Mount Lebanon is what old Pa Pitt calls an urban suburb. It is outside the limits of the city of Pittsburgh, but otherwise the core of it is a city neighborhood, with an urban business district. (An urban business district, in Father Pitt’s definition, is one in which the businesses line up abutting the sidewalk, with no parking lots in front of them.) “Uptown” Mount Lebanon is a pleasant place for a stroll, with many restaurants and specialty shops to lure you off the sidewalk. And as we can see in this picture, it is actually one of the broadest urban business districts in the entire metropolitan area. In Washington, D.C., this would be merely average, but Pittsburgh has very few spaces that can accommodate a commercial street this wide.
Uptown Mount Lebanon has one of the best collections of Art Deco architecture in the area. These two buildings sit side by side on Washington Road at the corner of Alfred Street. With some confidence, old Pa Pitt identifies the Gothic fantasy on the right as an old movie theater, although he would be happy to be corrected.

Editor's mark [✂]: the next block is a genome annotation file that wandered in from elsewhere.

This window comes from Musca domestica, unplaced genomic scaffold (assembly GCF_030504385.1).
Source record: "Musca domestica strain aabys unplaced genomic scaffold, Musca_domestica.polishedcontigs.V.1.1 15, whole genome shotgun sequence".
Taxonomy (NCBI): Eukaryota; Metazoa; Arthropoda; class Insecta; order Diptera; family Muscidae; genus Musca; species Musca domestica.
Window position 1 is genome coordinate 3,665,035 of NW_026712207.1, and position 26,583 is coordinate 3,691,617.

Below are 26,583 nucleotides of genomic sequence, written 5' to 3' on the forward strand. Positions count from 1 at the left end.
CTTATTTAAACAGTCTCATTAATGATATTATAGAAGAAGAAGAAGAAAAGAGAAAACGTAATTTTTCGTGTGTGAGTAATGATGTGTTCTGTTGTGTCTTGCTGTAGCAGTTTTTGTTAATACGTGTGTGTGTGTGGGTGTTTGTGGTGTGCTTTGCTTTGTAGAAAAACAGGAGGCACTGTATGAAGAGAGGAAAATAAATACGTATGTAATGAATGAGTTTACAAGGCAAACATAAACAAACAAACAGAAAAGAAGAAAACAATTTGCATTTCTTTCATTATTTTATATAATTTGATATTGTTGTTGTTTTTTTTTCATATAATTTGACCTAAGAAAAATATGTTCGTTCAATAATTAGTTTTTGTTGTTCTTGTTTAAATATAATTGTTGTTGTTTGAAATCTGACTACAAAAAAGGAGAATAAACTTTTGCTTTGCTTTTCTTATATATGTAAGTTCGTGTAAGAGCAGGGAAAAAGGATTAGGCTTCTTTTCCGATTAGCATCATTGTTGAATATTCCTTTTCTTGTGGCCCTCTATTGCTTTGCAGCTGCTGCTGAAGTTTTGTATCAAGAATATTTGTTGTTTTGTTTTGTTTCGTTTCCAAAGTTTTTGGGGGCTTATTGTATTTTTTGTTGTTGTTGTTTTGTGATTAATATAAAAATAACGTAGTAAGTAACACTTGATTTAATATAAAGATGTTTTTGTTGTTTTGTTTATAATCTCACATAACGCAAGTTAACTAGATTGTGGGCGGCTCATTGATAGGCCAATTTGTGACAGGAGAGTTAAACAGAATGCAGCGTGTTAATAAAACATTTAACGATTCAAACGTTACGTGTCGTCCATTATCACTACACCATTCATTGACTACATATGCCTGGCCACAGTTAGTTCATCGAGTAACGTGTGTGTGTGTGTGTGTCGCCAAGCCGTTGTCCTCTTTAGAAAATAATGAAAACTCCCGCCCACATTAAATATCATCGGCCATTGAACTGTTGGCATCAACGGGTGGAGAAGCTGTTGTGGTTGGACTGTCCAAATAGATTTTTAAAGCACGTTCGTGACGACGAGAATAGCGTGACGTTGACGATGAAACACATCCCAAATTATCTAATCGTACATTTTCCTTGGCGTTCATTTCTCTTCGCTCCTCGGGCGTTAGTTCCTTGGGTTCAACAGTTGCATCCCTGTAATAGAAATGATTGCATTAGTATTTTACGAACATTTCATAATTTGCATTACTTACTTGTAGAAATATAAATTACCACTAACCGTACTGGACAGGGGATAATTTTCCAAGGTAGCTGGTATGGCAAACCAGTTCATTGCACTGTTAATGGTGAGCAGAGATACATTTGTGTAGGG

Clearview Common is a little parklet at the corner of Washington Road and Alfred Street in the middle of the Uptown Mount Lebanon business district. It makes an urban oasis out of a vacant lot, and this fountain is one of its distinctive features.
Pittsburgh natives are probably not aware that, to outsiders, one of the most surprising things about the city and its inner suburbs is the ubiquity of shoe-repair shops.
A southbound Red Line car leaves the Mount Lebanon subway station, as seen from the Alfred Street crossing.